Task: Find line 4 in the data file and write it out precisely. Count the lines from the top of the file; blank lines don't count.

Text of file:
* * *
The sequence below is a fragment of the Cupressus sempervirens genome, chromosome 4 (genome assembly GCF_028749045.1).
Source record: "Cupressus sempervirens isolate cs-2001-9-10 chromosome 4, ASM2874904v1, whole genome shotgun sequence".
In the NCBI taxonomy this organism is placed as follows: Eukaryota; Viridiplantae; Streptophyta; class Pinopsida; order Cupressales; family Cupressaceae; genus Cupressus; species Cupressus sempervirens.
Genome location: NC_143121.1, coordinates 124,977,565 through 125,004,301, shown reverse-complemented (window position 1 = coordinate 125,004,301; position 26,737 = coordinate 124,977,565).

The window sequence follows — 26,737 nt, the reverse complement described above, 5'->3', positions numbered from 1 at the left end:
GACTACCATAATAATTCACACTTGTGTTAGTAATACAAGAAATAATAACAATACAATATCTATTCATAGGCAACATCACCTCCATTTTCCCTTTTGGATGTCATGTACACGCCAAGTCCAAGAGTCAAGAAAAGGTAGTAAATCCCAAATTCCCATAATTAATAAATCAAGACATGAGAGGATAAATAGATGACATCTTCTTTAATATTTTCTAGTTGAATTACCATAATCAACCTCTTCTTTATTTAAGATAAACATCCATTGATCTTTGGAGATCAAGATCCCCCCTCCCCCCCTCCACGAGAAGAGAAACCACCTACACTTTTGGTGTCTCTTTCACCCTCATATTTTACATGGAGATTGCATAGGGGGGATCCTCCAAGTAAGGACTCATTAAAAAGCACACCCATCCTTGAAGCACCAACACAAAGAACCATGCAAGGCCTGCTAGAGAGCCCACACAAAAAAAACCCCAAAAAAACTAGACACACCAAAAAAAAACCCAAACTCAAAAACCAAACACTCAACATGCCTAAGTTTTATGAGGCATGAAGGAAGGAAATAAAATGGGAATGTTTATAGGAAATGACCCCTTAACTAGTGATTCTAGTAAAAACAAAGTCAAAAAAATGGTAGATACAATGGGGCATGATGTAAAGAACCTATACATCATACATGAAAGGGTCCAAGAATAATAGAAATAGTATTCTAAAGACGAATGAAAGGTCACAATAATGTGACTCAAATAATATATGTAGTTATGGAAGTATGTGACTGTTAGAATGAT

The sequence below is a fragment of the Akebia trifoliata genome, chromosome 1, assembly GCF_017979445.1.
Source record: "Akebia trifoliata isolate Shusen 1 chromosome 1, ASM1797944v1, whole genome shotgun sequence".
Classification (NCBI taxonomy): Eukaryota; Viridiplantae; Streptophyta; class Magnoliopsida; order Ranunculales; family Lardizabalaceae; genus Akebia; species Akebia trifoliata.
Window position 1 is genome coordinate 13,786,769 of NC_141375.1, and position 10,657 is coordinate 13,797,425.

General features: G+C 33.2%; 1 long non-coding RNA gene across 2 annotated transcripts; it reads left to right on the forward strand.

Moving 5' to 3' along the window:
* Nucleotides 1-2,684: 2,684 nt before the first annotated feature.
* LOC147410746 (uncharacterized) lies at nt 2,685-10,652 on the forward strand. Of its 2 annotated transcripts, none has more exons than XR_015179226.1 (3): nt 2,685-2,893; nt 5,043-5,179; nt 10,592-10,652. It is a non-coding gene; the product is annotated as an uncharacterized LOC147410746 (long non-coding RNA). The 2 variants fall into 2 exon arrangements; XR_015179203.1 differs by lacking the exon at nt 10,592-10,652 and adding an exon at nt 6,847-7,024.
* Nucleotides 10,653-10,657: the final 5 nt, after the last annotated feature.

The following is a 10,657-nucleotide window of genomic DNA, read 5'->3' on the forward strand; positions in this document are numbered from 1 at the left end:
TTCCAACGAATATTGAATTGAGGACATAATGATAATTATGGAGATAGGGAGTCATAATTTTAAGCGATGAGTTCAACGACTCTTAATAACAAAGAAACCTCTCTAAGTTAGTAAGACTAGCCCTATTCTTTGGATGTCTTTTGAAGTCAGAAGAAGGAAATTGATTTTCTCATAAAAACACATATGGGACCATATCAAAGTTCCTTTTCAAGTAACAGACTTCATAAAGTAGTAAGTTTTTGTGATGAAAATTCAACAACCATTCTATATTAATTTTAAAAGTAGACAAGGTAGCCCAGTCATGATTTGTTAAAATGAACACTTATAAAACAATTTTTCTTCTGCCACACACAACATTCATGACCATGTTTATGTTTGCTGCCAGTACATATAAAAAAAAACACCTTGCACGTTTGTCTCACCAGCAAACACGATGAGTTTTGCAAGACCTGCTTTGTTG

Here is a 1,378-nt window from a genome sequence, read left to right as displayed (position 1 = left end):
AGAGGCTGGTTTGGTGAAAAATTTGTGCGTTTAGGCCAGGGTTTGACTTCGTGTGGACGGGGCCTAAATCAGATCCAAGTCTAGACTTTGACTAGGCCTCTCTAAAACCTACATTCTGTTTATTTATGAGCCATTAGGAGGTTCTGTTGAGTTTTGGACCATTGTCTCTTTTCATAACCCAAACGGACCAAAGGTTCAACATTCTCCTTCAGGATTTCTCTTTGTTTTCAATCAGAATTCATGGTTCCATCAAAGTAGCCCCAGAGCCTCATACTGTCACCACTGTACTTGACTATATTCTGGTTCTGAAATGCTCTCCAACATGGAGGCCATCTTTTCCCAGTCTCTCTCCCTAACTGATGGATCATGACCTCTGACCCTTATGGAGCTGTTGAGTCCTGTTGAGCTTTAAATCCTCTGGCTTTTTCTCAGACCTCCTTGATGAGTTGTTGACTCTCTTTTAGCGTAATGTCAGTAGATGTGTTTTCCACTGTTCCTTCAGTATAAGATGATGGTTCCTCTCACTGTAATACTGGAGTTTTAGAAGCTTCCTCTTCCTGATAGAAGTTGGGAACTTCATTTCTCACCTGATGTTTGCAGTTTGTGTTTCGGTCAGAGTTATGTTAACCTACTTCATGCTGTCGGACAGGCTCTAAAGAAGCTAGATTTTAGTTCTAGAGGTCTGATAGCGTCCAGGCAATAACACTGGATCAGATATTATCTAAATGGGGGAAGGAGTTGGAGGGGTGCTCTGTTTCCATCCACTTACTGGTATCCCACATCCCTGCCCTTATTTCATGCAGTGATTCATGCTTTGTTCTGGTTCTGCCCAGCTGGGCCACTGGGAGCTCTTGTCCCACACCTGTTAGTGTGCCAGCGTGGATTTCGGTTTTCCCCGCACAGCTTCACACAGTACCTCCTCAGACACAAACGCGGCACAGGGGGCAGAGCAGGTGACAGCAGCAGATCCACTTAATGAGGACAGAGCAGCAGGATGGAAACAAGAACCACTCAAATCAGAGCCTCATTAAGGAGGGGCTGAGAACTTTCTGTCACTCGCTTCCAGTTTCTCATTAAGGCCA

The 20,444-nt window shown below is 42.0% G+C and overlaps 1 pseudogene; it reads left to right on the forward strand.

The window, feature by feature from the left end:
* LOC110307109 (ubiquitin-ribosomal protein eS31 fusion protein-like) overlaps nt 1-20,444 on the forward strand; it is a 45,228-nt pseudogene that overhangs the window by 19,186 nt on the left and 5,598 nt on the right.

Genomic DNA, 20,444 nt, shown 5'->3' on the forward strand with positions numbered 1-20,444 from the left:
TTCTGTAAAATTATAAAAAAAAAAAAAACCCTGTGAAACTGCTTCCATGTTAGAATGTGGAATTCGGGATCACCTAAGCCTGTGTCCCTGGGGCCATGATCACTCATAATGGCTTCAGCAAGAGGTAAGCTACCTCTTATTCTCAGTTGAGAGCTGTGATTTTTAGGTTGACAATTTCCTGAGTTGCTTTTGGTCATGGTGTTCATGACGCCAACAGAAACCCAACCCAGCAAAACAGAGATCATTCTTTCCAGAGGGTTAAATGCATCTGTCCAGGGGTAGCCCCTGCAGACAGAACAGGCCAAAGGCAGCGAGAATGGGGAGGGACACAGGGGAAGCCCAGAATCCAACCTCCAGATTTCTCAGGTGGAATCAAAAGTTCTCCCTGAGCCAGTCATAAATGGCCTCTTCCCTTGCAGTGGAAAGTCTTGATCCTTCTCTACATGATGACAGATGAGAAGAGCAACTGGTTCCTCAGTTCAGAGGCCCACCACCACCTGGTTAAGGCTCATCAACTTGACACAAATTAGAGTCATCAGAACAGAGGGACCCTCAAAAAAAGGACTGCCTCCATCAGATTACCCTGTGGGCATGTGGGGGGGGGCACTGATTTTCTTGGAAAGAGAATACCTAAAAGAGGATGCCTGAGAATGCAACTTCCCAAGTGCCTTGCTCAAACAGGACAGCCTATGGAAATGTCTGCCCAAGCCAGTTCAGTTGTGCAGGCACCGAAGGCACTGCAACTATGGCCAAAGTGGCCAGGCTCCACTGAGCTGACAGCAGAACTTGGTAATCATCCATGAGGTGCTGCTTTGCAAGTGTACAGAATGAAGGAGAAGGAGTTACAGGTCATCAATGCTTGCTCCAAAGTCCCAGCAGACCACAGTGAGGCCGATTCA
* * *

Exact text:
Genome location: NC_143121.1, coordinates 124,977,565 through 125,004,301, shown reverse-complemented (window position 1 = coordinate 125,004,301; position 26,737 = coordinate 124,977,565).